It looks as though things are coming full circle. Ben Bernanke, former Chairman of the Federal Reserve, is finding is difficult to refinance his home (NYTimes Article). Why? Ability to repay!
He recently left his secure (?) salaried position with the Federal Reserve and is now self-employed; basically as consultant/speaker and author; albeit his has not yet had a book published. In essence, it might be difficult for a lender to prove Mr. Bernanke’s ability to repay, under the new Dodd-Frank rules, based on potential for projected income.
Rules are rules, and the new ability to repay rules handcuff a lender from taking certain risks when lending. More than the standard lending risks of potential loss of revenue is the risk of a federal law suit instituted by the consumer against the lending entity and its owners/principles under the new ability to repay law. The consumer may claim, and a lender must defend in federal court, that the lender did not adequately verify and validate the consumer’s ability to repay the debt resulting from the new mortgage. Double jeopardy; lose the loan revenue and potentially lose your company. Is it worth the risk?
Until the new laws are fully tested, many lenders choose not to be the guinea pigs and stick closely to lending only to those consumers who qualify for what is known as a Qualified Mortgage, which provides the lender with a safe harbor from the ability to repay consumer challenge. Unless the lender can clearly verify a consumer’s ability and willingness to repay the new loan requested, they just won’t lend.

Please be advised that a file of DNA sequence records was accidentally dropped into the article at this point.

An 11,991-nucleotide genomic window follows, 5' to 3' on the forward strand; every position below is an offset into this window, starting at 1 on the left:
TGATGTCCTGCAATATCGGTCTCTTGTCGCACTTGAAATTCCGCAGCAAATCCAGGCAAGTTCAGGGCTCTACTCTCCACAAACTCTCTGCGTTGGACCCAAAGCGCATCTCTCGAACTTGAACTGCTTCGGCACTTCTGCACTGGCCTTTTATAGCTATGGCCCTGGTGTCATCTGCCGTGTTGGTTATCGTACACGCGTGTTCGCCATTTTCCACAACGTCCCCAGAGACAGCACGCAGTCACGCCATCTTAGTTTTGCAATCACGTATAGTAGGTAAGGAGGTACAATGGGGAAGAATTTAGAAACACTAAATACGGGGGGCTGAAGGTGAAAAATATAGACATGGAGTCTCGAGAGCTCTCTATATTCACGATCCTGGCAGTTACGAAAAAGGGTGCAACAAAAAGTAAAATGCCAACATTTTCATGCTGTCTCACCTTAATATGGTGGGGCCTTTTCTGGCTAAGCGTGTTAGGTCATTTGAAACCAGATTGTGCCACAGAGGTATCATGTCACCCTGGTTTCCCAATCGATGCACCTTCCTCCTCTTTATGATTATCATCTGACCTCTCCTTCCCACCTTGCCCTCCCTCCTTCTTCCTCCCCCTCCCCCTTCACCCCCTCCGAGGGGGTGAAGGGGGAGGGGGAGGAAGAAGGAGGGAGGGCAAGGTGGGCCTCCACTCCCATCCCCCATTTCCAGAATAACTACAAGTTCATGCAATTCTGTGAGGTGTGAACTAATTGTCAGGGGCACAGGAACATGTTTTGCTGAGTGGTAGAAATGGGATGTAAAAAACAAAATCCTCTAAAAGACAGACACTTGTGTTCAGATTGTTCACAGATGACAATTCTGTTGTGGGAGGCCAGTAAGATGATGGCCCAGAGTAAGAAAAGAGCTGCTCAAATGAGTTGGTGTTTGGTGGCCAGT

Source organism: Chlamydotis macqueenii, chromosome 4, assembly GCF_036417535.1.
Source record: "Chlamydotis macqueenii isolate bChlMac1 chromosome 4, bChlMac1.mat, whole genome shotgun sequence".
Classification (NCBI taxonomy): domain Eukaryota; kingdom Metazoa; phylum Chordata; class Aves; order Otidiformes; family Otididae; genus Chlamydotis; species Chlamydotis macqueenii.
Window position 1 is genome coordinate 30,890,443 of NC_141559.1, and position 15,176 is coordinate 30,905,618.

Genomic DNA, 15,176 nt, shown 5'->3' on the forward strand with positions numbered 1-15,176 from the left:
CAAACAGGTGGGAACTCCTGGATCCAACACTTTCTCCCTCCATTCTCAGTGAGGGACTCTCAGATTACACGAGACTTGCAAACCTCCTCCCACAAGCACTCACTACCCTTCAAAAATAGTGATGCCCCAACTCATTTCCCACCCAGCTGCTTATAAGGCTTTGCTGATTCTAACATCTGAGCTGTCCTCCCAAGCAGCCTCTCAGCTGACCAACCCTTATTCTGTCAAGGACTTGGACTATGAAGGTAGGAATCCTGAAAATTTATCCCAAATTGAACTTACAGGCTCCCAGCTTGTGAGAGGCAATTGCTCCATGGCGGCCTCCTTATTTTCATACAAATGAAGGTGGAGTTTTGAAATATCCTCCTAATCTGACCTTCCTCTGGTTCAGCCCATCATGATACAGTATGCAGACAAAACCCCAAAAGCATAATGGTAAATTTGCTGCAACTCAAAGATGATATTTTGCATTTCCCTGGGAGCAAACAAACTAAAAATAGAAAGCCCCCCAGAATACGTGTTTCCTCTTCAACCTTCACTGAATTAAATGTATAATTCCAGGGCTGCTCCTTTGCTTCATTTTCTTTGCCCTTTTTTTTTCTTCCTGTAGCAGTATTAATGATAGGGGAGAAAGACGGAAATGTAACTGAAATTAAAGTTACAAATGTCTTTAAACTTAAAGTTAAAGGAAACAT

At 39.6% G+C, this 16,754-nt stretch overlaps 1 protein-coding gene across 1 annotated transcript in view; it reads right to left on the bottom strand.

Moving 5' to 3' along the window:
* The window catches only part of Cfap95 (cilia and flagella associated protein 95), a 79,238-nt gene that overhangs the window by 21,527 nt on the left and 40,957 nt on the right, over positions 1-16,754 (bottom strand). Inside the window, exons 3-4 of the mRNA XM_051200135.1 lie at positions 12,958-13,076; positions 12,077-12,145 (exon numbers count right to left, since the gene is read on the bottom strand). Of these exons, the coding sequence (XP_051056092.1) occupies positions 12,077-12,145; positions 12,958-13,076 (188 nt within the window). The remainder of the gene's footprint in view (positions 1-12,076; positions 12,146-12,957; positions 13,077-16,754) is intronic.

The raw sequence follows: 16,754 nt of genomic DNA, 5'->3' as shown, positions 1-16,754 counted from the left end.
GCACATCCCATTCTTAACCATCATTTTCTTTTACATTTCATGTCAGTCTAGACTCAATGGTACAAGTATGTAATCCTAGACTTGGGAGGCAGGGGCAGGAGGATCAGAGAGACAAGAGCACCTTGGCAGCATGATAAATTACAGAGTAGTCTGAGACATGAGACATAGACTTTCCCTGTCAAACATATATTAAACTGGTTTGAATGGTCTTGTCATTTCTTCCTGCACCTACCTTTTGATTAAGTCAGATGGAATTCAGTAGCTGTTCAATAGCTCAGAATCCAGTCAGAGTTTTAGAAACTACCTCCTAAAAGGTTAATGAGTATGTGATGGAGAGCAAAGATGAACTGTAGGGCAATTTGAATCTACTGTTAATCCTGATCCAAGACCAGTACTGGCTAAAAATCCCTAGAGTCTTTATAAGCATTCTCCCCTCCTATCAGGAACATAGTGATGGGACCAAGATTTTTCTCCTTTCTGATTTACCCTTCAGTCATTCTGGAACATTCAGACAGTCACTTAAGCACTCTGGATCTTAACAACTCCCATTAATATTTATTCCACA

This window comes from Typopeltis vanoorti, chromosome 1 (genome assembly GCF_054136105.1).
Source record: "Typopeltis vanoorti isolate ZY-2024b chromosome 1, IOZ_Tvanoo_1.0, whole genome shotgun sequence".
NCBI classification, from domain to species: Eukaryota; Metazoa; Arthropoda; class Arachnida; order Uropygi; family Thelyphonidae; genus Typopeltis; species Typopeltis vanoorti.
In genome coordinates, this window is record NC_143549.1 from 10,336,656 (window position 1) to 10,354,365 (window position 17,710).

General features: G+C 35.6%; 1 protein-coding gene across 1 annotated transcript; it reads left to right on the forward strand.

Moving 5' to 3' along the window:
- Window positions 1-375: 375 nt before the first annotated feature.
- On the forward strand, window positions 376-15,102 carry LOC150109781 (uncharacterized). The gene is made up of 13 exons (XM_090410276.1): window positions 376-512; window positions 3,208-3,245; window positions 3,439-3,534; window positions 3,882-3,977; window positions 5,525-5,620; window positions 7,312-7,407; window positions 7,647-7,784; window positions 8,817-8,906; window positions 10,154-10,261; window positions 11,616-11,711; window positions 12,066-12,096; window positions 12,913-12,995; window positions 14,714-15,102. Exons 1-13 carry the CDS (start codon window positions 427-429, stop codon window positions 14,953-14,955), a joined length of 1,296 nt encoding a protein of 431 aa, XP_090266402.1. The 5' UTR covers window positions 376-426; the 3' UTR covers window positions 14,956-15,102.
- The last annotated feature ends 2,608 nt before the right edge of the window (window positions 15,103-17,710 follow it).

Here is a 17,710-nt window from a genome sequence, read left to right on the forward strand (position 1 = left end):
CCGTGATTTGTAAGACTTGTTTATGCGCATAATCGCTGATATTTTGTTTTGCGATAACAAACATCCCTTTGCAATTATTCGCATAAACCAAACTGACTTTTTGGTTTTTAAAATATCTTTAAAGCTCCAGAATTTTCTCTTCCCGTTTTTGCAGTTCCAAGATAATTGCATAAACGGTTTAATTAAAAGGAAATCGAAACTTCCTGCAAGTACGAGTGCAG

Lenders voiced these concerns when the new laws were recommended and enacted. These so called “added safeguards” implemented to protect the consumers have had some adverse effects of shutting out many consumers from access to affordable credit, and in reducing the potential borrowing pool for lenders. This also hurts realtors, builders, home sellers and related industries, all which depend on a vibrant, robust home sale market. Fewer qualified candidates results in fewer buyers adversely effecting real estate values in the long run. As the real estate market goes, so goes the economy; a poor market results in a poor economy.
Unfortunately, Mr. Bernanke is not alone. Maybe he can ask his friends up on Capitol Hill if they are willing to front him the money until his employment, and ability to repay, is stabilized.